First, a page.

Final Project - Countertop Vending Machine

Preliminary brainstorming

Like this, but with arduinos. and caffeine. and breadboards. and 1/64'' drill bits. and nyancat-etched poptarts. Oh, and open source. And constructable for less than $600.

That's right. Make a "open-source hardware" vending machine.

Inspired by Metrix

and NYC Resistor

and other creative spaces (botcave)


Coils: off of ebay:

or DIY version:

(coil thin stock with a drill and gloves around an “auger”, aka a rod of desired diameter) not really suitable for mass production? Find some way to make it using lasercutter or other rapid-prototyping tool

Motors: reduce the number as much as possible. Compensate with complexity in gears (reliability?)


$30 RFID reader

Dollar eaters

To look into:

Also, I recall a project at the MIT Media Lab to vend charged AA NiMH batteries (and take back the spent ones for recharging).  It used a modified snack vending machine, which sat outside the Center for Bits and Atoms for a long time.  You might want to look into their report on what worked and what didn't, and why.”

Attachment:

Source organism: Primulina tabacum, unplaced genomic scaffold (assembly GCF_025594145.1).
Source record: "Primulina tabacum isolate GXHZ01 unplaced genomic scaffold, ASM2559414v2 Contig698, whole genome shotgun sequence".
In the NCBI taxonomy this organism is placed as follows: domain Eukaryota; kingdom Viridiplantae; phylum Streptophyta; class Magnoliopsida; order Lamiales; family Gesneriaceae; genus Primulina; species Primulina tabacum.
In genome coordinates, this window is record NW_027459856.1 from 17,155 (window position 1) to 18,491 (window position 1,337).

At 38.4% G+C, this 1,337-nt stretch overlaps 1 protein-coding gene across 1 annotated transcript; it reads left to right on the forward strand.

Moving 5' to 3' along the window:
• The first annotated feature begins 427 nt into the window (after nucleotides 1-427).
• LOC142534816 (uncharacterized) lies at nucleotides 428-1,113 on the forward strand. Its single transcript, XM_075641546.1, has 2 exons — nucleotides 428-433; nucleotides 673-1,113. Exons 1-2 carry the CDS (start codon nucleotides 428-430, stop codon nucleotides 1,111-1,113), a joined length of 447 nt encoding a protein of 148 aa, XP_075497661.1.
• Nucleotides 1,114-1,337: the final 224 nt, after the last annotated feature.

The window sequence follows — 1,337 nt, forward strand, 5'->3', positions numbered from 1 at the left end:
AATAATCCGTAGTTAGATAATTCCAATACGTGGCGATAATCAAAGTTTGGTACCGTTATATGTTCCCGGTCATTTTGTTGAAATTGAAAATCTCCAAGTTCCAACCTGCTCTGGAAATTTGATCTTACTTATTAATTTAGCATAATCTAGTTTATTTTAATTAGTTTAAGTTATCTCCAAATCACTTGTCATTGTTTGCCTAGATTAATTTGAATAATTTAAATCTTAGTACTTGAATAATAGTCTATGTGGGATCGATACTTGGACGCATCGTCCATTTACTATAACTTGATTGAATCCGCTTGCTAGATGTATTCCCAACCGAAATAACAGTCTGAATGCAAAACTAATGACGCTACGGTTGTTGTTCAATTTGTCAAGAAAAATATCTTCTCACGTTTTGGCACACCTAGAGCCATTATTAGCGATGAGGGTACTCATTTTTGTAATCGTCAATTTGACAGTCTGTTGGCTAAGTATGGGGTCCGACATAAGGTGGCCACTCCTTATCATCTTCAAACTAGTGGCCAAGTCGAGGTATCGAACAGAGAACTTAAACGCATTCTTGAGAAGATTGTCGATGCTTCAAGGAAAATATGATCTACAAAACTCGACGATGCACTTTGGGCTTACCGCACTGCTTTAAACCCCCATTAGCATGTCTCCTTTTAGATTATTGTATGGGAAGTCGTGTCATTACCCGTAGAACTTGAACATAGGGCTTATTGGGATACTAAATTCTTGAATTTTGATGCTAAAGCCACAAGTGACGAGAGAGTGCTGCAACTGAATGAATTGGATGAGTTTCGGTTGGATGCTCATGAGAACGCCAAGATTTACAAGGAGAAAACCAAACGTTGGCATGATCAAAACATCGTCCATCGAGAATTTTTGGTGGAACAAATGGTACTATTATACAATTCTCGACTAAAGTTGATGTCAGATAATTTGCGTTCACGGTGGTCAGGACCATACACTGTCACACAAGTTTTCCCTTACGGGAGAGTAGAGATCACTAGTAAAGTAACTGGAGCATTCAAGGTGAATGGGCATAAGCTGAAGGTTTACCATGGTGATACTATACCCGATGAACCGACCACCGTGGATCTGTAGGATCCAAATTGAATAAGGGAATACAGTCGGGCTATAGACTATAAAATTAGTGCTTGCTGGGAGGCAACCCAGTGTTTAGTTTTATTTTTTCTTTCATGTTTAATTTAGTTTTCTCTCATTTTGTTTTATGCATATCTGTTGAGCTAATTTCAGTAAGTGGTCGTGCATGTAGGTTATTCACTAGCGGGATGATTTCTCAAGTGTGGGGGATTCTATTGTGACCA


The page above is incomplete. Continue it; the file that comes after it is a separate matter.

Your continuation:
To look into:

Getting a usable carcass from some outfit in boston.

Reading MIT IDs?

As for the RFID, we just ended up buying a Mifare card reader because the charlie card inside of newer ID's is much more easily read than the MIT Flat-Flex card. Charlie cards are smart cards, so when you read them without giving them the proper prompt, they just spit out the serial number of the card, which works really well for IDing people. If you want to use the actual MIT RFID, it will be much harder. Off the shelf readers won't work because our cards us Indala's proprietary format, so they won't be recognized. If you buy an Indala reader it has to be programmed to recognize the prefix from our IDs, or it will read the card and throw out the data before it gets to the controller. You could make your own, that would be pretty fun.

MIT ID Fun Facts:

-125 KHz

-proximity card

-Indala Flexiso

MDB Links

RFID Links

(my email post: